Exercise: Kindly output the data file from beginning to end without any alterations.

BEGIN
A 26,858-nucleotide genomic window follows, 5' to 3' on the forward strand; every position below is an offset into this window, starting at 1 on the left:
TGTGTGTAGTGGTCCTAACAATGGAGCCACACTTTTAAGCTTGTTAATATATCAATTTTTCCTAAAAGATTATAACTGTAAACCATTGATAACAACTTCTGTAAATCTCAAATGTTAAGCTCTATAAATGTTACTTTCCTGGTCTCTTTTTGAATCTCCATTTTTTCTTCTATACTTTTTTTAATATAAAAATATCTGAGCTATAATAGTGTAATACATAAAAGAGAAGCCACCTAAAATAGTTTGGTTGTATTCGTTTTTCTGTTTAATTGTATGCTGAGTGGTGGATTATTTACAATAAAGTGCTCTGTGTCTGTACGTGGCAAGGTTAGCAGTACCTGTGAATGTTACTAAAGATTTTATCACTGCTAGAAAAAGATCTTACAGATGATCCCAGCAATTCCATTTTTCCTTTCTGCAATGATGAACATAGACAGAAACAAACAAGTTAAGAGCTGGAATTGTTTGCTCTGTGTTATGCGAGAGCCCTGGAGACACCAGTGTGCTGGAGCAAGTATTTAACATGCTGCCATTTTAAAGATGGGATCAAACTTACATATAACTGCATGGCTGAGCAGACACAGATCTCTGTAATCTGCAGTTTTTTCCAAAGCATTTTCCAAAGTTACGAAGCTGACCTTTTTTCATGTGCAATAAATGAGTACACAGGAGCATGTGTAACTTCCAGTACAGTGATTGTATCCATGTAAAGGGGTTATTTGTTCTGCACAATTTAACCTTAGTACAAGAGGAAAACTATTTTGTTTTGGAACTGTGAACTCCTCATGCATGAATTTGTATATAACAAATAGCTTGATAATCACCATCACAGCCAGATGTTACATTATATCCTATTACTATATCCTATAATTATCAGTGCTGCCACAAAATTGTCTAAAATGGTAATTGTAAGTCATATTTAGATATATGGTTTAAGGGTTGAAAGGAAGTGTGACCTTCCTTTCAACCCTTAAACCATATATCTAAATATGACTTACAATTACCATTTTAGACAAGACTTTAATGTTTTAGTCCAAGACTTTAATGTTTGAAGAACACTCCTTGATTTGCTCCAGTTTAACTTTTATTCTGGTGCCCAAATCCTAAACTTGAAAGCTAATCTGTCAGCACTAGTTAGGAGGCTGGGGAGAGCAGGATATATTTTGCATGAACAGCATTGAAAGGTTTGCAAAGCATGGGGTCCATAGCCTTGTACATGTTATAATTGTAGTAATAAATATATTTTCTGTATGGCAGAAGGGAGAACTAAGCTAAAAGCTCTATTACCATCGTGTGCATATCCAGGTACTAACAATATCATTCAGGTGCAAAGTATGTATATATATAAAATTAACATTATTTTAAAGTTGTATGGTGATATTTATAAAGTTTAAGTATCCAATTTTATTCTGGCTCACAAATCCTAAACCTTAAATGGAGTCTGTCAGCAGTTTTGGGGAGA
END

A 26,858-nucleotide genomic window follows, 5' to 3' on the forward strand; every position below is an offset into this window, starting at 1 on the left:
TGTGTGTAGTGGTCCTAACAATGGAGCCACACTTTTAAGCTTGTTAATATATCAATTTTTCCTAAAAGATTATAACTGTAAACCATTGATAACAACTTCTGTAAATCTCAAATGTTAAGCTCTATAAATGTTACTTTCCTGGTCTCTTTTTGAATCTCCATTTTTTCTTCTATACTTTTTTTAATATAAAAATATCTGAGCTATAATAGTGTAATACATAAAAGAGAAGCCACCTAAAATAGTTTGGTTGTATTCGTTTTTCTGTTTAATTGTATGCTGAGTGGTGGATTATTTACAATAAAGTGCTCTGTGTCTGTACGTGGCAAGGTTAGCAGTACCTGTGAATGTTACTAAAGATTTTATCACTGCTAGAAAAAGATCTTACAGATGATCCCAGCAATTCCATTTTTCCTTTCTGCAATGATGAACATAGACAGAAACAAACAAGTTAAGAGCTGGAATTGTTTGCTCTGTGTTATGCGAGAGCCCTGGAGACACCAGTGTGCTGGAGCAAGTATTTAACATGCTGCCATTTTAAAGATGGGATCAAACTTACATATAACTGCATGGCTGAGCAGACACAGATCTCTGTAATCTGCAGTTTTTTCCAAAGCATTTTCCAAAGTTACGAAGCTGACCTTTTTTCATGTGCAATAAATGAGTACACAGGAGCATGTGTAACTTCCAGTACAGTGATTGTATCCATGTAAAGGGGTTATTTGTTCTGCACAATTTAACCTTAGTACAAGAGGAAAACTATTTTGTTTTGGAACTGTGAACTCCTCATGCATGAATTTGTATATAACAAATAGCTTGATAATCACCATCACAGCCAGATGTTACATTATATCCTATTACTATATCCTATAATTATCAGTGCTGCCACAAAATTGTCTAAAATGGTAATTGTAAGTCATATTTAGATATATGGTTTAAGGGTTGAAAGGAAGTGTGACCTTCCTTTCAACCCTTAAACCATATATCTAAATATGACTTACAATTACCATTTTAGACAAGACTTTAATGTTTTAGTCCAAGACTTTAATGTTTGAAGAACACTCCTTGATTTGCTCCAGTTTAACTTTTATTCTGGTGCCCAAATCCTAAACTTGAAAGCTAATCTGTCAGCACTAGTTAGGAGGCTGGGGAGAGCAGGATATATTTTGCATGAACAGCATTGAAAGGTTTGCAAAGCATGGGGTCCATAGCCTTGTACATGTTATAATTGTAGTAATAAATATATTTTCTGTATGGCAGAAGGGAGAACTAAGCTAAAAGCTCTATTACCATCGTGTGCATATCCAGGTACTAACAATATCATTCAGGTGCAAAGTATGTATATATATAAAATTAACATTATTTTAAAGTTGTATGGTGATATTTATAAAGTTTAAGTATCCAATTTTATTCTGGCTCACAAATCCTAAACCTTAAATGGAGTCTGTCAGCAGTTTTGGGGAGA